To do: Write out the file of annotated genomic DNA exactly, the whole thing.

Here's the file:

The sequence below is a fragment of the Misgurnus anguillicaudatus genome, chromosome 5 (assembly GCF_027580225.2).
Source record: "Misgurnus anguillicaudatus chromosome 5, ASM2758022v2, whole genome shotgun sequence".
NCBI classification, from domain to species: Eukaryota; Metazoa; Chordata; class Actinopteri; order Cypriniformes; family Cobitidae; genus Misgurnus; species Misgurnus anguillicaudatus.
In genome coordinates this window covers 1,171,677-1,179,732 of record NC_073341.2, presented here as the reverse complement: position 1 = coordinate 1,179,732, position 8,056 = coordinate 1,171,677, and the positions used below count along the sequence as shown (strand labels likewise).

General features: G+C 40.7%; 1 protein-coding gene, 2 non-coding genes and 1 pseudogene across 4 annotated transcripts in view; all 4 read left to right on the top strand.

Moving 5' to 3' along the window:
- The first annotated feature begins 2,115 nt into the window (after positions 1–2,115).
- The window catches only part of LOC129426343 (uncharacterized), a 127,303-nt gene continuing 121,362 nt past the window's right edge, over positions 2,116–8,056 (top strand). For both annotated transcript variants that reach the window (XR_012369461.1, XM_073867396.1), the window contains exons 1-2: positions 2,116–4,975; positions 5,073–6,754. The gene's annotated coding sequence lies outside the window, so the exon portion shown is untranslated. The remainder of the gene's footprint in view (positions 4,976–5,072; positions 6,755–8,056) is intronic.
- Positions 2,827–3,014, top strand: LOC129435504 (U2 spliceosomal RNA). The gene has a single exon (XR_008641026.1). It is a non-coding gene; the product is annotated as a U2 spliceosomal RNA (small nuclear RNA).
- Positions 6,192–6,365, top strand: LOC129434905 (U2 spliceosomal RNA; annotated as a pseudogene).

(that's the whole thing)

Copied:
The sequence below is a fragment of the Misgurnus anguillicaudatus genome, chromosome 5 (assembly GCF_027580225.2).
Source record: "Misgurnus anguillicaudatus chromosome 5, ASM2758022v2, whole genome shotgun sequence".
NCBI classification, from domain to species: Eukaryota; Metazoa; Chordata; class Actinopteri; order Cypriniformes; family Cobitidae; genus Misgurnus; species Misgurnus anguillicaudatus.
In genome coordinates this window covers 1,171,677-1,179,732 of record NC_073341.2, presented here as the reverse complement: position 1 = coordinate 1,179,732, position 8,056 = coordinate 1,171,677, and the positions used below count along the sequence as shown (strand labels likewise).

General features: G+C 40.7%; 1 protein-coding gene, 2 non-coding genes and 1 pseudogene across 4 annotated transcripts in view; all 4 read left to right on the top strand.

Moving 5' to 3' along the window:
- The first annotated feature begins 2,115 nt into the window (after positions 1–2,115).
- The window catches only part of LOC129426343 (uncharacterized), a 127,303-nt gene continuing 121,362 nt past the window's right edge, over positions 2,116–8,056 (top strand). For both annotated transcript variants that reach the window (XR_012369461.1, XM_073867396.1), the window contains exons 1-2: positions 2,116–4,975; positions 5,073–6,754. The gene's annotated coding sequence lies outside the window, so the exon portion shown is untranslated. The remainder of the gene's footprint in view (positions 4,976–5,072; positions 6,755–8,056) is intronic.
- Positions 2,827–3,014, top strand: LOC129435504 (U2 spliceosomal RNA). The gene has a single exon (XR_008641026.1). It is a non-coding gene; the product is annotated as a U2 spliceosomal RNA (small nuclear RNA).
- Positions 6,192–6,365, top strand: LOC129434905 (U2 spliceosomal RNA; annotated as a pseudogene).